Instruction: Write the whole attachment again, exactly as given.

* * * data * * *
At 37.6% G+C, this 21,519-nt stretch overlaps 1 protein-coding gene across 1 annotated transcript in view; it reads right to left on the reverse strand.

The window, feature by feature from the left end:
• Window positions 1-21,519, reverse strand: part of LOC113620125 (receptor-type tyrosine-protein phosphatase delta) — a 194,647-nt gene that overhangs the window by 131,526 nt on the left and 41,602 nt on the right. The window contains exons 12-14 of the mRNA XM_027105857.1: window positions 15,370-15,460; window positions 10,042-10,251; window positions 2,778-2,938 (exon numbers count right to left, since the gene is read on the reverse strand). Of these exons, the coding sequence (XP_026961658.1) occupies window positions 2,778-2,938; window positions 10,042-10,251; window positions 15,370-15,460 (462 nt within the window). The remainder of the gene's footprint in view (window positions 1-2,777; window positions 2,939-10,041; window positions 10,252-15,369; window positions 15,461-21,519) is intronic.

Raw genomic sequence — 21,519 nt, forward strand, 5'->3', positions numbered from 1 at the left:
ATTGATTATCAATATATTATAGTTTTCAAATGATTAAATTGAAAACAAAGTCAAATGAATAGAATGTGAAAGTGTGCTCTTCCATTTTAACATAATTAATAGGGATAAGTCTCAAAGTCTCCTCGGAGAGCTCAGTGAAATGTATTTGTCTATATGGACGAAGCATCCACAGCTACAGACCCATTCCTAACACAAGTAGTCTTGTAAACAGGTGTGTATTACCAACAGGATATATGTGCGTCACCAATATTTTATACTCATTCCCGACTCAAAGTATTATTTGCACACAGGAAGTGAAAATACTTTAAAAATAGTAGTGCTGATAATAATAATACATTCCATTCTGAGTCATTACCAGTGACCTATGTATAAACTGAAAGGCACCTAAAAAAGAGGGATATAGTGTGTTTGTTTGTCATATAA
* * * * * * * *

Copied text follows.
At 37.6% G+C, this 21,519-nt stretch overlaps 1 protein-coding gene across 1 annotated transcript in view; it reads right to left on the reverse strand.

The window, feature by feature from the left end:
• Window positions 1-21,519, reverse strand: part of LOC113620125 (receptor-type tyrosine-protein phosphatase delta) — a 194,647-nt gene that overhangs the window by 131,526 nt on the left and 41,602 nt on the right. The window contains exons 12-14 of the mRNA XM_027105857.1: window positions 15,370-15,460; window positions 10,042-10,251; window positions 2,778-2,938 (exon numbers count right to left, since the gene is read on the reverse strand). Of these exons, the coding sequence (XP_026961658.1) occupies window positions 2,778-2,938; window positions 10,042-10,251; window positions 15,370-15,460 (462 nt within the window). The remainder of the gene's footprint in view (window positions 1-2,777; window positions 2,939-10,041; window positions 10,252-15,369; window positions 15,461-21,519) is intronic.

Raw genomic sequence — 21,519 nt, forward strand, 5'->3', positions numbered from 1 at the left:
ATTGATTATCAATATATTATAGTTTTCAAATGATTAAATTGAAAACAAAGTCAAATGAATAGAATGTGAAAGTGTGCTCTTCCATTTTAACATAATTAATAGGGATAAGTCTCAAAGTCTCCTCGGAGAGCTCAGTGAAATGTATTTGTCTATATGGACGAAGCATCCACAGCTACAGACCCATTCCTAACACAAGTAGTCTTGTAAACAGGTGTGTATTACCAACAGGATATATGTGCGTCACCAATATTTTATACTCATTCCCGACTCAAAGTATTATTTGCACACAGGAAGTGAAAATACTTTAAAAATAGTAGTGCTGATAATAATAATACATTCCATTCTGAGTCATTACCAGTGACCTATGTATAAACTGAAAGGCACCTAAAAAAGAGGGATATAGTGTGTTTGTTTGTCATATAA